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Monday, 1 April 2019

What we’re tracking on 1 April 2019.

No April Fools here: It’s the first day of April, starting the clock on 1Q19 earnings season. The resident 11-year-old may go in for pre-noon pranks, but not us. This morning’s edition contains 0% fake news, guaranteed.

The Finance Ministry’s draft 2019-20 state budget is now with the House of Representatives, kicking off the formal budget process. We have highlights of the budget in this morning’s Speed Round, below.

AmCham’s annual ‘Doorknock’ lobbying campaign gets underway this morning in Washington, DC and runs through Friday. Some 35 senior business leaders are set to talk up Egypt in meets with members of Congress, Trump administration officials and others in DC. We’ll have more from the road in the days ahead.

President Abdel Fattah El Sisi and Foreign Minister Sameh Shoukry are in Tunisia for an Arab League summit. Shoukry traveled to Tunisia late last week for preparatory meetings ahead of the summit. Reuters has more.

Keep an eye today on US manufacturing data, the next “checkpoint” for the global doomsdayers, the Financial Times suggests.

There’s no lack of local market data coming up in the next few days:

  • The EGX brokerage league table for Marchshould be out today. EFG Hermes extended its spell at top of the table last month.
  • The Markit / Emirates NBD purchasing managers’ index for March is expected on Thursday. The index, which surveys non-oil business activity in Egypt, fell to a 17-month low in last month’s reading.
  • The CBE’s net foreign reserves position is due out sometime this week. Reserves climbed to USD 44.060 bn at the end of February.
  • Total vehicle sales for March, and performance by brand, should be out within days.
  • Egypt’s monthly inflation figures, from both the central bank and CAPMAS, are expected on 10 April. Annual headline inflation accelerated to 14.4% in February, up from 12.7% the previous month.

Renaissance Capital will hold its annual Egypt Investors Conference in Cape Town on 9-10 April. The event will see senior management from leading Egyptian companies meet one-on-one with South African investors with AUM north of USD 20 bn.

EM bonds, the gift that keeps on giving: Global funds remain bullish on emerging market bonds, which — having returned 5.3% in 1Q2019 — are on track for their best quarter since 2012, Bloomberg writes. Fund managers are confident that EM debt will continue appreciating as the US Federal Reserve u-turns on raising rates and China’s economy stabilizes. It’s good news for Egypt as the Finance Ministry looks to hit the road with an EUR-denominated eurobond offering this month,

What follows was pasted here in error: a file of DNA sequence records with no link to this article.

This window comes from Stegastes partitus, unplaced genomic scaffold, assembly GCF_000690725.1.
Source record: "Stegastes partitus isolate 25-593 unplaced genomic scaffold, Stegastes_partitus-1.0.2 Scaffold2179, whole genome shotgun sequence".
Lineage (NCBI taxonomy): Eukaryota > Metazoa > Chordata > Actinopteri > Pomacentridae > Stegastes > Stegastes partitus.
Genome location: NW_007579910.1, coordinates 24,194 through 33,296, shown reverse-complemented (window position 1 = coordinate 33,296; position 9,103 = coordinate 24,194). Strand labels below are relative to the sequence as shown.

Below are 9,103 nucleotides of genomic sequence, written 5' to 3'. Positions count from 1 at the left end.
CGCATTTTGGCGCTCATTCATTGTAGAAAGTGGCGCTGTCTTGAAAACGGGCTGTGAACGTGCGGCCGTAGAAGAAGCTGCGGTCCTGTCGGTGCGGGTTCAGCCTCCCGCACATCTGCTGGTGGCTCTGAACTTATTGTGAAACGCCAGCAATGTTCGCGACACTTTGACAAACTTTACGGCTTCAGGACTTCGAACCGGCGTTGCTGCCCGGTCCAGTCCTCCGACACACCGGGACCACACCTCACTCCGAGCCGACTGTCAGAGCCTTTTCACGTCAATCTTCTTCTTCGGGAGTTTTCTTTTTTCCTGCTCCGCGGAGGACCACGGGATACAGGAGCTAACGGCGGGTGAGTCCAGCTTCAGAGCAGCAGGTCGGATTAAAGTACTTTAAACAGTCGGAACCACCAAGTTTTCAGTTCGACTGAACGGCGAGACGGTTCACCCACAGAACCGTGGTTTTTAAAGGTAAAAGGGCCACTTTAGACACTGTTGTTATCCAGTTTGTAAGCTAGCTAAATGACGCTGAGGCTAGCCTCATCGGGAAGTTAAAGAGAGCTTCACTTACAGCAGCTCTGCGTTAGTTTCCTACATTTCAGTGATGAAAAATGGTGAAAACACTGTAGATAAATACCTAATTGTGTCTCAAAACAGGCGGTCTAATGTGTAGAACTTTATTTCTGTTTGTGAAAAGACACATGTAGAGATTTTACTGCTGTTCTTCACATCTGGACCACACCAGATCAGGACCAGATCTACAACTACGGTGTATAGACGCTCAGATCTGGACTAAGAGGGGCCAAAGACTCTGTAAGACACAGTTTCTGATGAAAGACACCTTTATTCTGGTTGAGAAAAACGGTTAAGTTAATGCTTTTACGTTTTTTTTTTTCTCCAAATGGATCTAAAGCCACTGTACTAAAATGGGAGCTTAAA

Wait, the world may not be ending? The global financial press has for more than a year now been practically salivating at the prospect of (a) an end to the 10-year-long bull market for US equities (b) the US economy falling into recession or, better still, option (c): the end of the bull run somehow tipping the US into recession.

The world is not ending, Exhibit #1: Enter Gywn Davies writing for the FT, who with finesse and rigor that “the great bull run may be over, but that does not mean that a great bear market will inevitably follow.” Instead, he suggests, there’s a perfectly solid model that “predicts that total US equity returns will be about 4-5% per annum in nominal terms in the next three years — much lower than recently, but still positive.”

The world is not ending, Exhibit #2: “As we move into the second half of the year, this narrative of global growth potentially causing problems here in the U.S. is going to shift to a stabilization of global growth and then more of a focus on things like earnings,” argues the co-head of strategy at PNC Financial Services in an interview with CNBC. China and Europe are bottoming out, he argues, and all the gnashing of teeth about the inverted yield curve in the US is overblown.

The one thing to worry about now: FOMO. Investors are piling into stocks this year because of the fear of missing out on the 2019 rebound in equities, the WSJ suggests.

In international news worth knowing this morning:

  • Erdogan hits election setback: The party of Turkey’s Islamist president lost Ankara and appeared ready to do the same in Istanbul despite two months of “relentless campaigning … which he described as a ‘matter of survival’ for Turkey.” (Reuters)
  • Algeria’s Bouteflika is hanging on by his fingertips: Algerian President Abdelaziz Bouteflika has replaced 21 of his government’s 27 ministers in a bid to calm demonstrators calling for his resignation, but some are still speculating he could announce his resignation this week. (BBC | Reuters)
  • Economic growth in the UAE picked up last year, surging to 1.7% against 0.8% in 2017, but still falling short of estimates. (Bloomberg)
  • Zuckerberg’s call for internet regulation raises eyebrows: US lawmakers and industry figures have greeted Mark Zuckerberg’s calls for (presumably pro-Facebook) internet regulation with scepticism. (FT)

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